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Chapter 5. PackageKit

5.1. Updating Packages with Software Update
5.1.1. Setting the Update-Checking Interval
5.1.2. Setting the Software Sources
5.2. Using Add/Remove Software
5.2.1. Refreshing Software Sources (Yum Repositories)
5.2.2. Finding Packages with Filters
5.2.3. Installing and Removing Packages (and Dependencies)
5.2.4. Installing and Removing Package Groups
5.2.5. Viewing the Transaction Log
5.3. PackageKit Architecture
5.4. Additional Resources
Fedora provides PackageKit for viewing, managing, updating, installing and uninstalling packages compatible with your system. PackageKit consists of several graphical interfaces that can be opened from the GNOME panel menu, or from the Notification Area when PackageKit alerts you that updates are available. For more information on PackageKit's architecture and available front ends, refer to Section 5.3, “PackageKit Architecture”.

5.1. Updating Packages with Software Update

You can open Software Updates by clicking ApplicationsSystem ToolsSoftware Update from the Activities menu, or running the gpk-update-viewer command at the shell prompt. In the Software Updates window, all available updates are listed along with the names of the packages being updated (minus the .rpm suffix, but including the CPU architecture), a short summary of the package, and, usually, short descriptions of the changes the update provides. Any updates you do not wish to install can be de-selected here by unchecking the checkbox corresponding to the update.
Installing updates with Software Update
installing 56 updates with PackageKit's software update window
Figure 5.1. Installing updates with Software Update

The updates presented in the Software Updates window only represent the currently-installed packages on your system for which updates are available; dependencies of those packages, whether they are existing packages on your system or new ones, are not shown until you click Install Updates.
PackageKit utilizes the fine-grained user authentication capabilities provided by the PolicyKit toolkit whenever you request it to make changes to the system. Whenever you instruct PackageKit to update, install or remove packages, you will be prompted to enter the superuser password before changes are made to the system.
If you instruct PackageKit to update the kernel package, then it will prompt you after installation, asking you whether you want to reboot the system and thereby boot into the newly-installed kernel.

5.1.1. Setting the Update-Checking Interval

Selecting ApplicationsOtherSoftware Updates from the Activities menu opens the Software Update Preferences window. The Update Settings tab allows you to define the interval at which PackageKit checks for package updates, as well as whether or not to automatically install all updates or only security updates. Leaving the Check for updates when using mobile broadband box unchecked is handy for avoiding extraneous bandwidth usage when using a wireless connection on which you are charged for the amount of data you download.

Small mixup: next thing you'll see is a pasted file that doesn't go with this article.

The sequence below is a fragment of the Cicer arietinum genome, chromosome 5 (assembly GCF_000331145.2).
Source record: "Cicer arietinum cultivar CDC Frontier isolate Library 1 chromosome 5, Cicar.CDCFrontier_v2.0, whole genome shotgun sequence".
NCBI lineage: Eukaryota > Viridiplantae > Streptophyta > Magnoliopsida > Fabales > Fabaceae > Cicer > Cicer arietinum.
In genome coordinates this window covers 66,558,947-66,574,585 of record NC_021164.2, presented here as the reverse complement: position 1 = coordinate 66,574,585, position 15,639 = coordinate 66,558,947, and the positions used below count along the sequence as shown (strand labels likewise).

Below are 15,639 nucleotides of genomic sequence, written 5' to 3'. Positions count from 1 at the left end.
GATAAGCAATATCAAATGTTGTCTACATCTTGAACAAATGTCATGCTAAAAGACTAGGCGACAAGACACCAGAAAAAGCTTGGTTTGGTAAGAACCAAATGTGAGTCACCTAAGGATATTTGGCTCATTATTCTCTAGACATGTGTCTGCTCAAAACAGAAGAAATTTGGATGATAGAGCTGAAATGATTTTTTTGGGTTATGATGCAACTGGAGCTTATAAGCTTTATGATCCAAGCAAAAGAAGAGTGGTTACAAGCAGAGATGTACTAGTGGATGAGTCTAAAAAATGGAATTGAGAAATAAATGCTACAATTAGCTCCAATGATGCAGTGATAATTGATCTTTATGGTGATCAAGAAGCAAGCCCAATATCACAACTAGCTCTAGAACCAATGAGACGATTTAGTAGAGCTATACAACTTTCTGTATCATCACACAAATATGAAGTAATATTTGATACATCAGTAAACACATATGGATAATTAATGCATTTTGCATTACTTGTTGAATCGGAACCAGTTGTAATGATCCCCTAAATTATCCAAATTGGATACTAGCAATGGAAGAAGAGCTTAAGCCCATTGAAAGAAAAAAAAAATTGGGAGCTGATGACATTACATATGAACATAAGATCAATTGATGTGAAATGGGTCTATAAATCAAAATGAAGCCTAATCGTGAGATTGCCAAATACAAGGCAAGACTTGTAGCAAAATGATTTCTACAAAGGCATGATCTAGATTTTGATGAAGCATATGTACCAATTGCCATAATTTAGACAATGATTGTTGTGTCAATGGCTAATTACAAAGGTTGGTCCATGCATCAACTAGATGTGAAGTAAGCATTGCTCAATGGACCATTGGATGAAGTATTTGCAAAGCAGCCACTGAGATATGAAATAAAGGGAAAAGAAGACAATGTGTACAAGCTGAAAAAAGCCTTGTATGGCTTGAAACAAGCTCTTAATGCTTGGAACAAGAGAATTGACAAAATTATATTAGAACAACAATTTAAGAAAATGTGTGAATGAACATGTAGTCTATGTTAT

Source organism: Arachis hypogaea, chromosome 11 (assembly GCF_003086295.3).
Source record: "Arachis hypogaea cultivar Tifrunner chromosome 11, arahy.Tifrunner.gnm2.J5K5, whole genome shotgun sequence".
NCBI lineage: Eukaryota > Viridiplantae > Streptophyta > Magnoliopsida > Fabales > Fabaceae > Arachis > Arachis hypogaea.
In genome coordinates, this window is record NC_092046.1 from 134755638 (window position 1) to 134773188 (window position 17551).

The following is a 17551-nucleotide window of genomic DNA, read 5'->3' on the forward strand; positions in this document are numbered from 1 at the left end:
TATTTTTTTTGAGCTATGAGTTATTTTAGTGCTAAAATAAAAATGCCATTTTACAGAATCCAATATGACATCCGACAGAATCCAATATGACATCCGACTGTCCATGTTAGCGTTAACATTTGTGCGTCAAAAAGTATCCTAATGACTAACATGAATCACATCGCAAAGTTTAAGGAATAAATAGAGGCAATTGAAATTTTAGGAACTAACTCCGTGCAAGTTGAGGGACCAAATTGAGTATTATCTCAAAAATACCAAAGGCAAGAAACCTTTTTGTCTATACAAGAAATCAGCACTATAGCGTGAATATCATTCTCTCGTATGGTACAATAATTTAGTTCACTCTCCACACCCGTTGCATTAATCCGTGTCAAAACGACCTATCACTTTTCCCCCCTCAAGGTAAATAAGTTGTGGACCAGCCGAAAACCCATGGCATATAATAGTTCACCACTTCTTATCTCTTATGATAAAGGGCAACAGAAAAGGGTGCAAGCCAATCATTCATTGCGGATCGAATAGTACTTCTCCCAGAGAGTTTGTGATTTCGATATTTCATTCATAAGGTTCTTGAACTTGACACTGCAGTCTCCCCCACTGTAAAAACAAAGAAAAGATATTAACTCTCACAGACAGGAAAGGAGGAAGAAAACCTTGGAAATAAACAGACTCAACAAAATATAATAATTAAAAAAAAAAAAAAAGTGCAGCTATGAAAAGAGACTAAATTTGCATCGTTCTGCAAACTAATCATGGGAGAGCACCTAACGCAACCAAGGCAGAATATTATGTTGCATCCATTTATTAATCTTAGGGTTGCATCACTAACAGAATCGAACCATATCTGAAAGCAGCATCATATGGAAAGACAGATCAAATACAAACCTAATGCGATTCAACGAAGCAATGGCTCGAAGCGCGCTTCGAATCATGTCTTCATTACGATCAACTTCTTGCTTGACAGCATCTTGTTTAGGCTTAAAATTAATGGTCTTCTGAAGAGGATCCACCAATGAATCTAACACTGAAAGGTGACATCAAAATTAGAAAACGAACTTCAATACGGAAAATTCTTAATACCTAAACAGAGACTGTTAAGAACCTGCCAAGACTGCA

Setting PackageKit's update-checking interval
Setting the update-checking interval for PackageKit
Figure 5.2. Setting PackageKit's update-checking interval

5.1.2. Setting the Software Sources

To select which package repositories to use to install software updates, select ApplicationsOtherSoftware Updates from the Activities menu, and click the Software Sources tab of the Software Update Preferences window.
Setting PackageKit's software sources
Setting the software sources for PackageKit
Figure 5.3. Setting PackageKit's software sources

PackageKit refers to Yum repositories as software sources. It obtains all packages from enabled software sources.The Software Sources tab shows the repository name, as written on the name=My Repository Name field of all [repository] sections in the /etc/yum.conf configuration file, and in all repository.repo files in the /etc/yum.repos.d/ directory.
Entries which are checked in the Enabled column indicate that the corresponding repository will be used to locate packages to satisfy all update and installation requests (including dependency resolution). The Enabled column corresponds to the enabled=<1 or 0> field in [repository] sections. Checking an unchecked box enables the Yum repository, and unchecking it disables it. Performing either function causes PolicyKit to prompt for superuser authentication to enable or disable the repository. PackageKit actually inserts the enabled=<1 or 0> line into the correct [repository] section if it does not exist, or changes the value if it does. This means that enabling or disabling a repository through the Software Sources window causes that change to persist after closing the window or rebooting the system. The ability to quickly enable and disable repositories based on our needs is a highly-convenient feature of PackageKit.
Note that it is not possible to add or remove Yum repositories through PackageKit.

Showing source RPM, test, and debuginfo repositories

Checking the box at the bottom of the Software Sources tab causes PackageKit to display source RPM, testing and debuginfo repositories as well. This box is unchecked by default.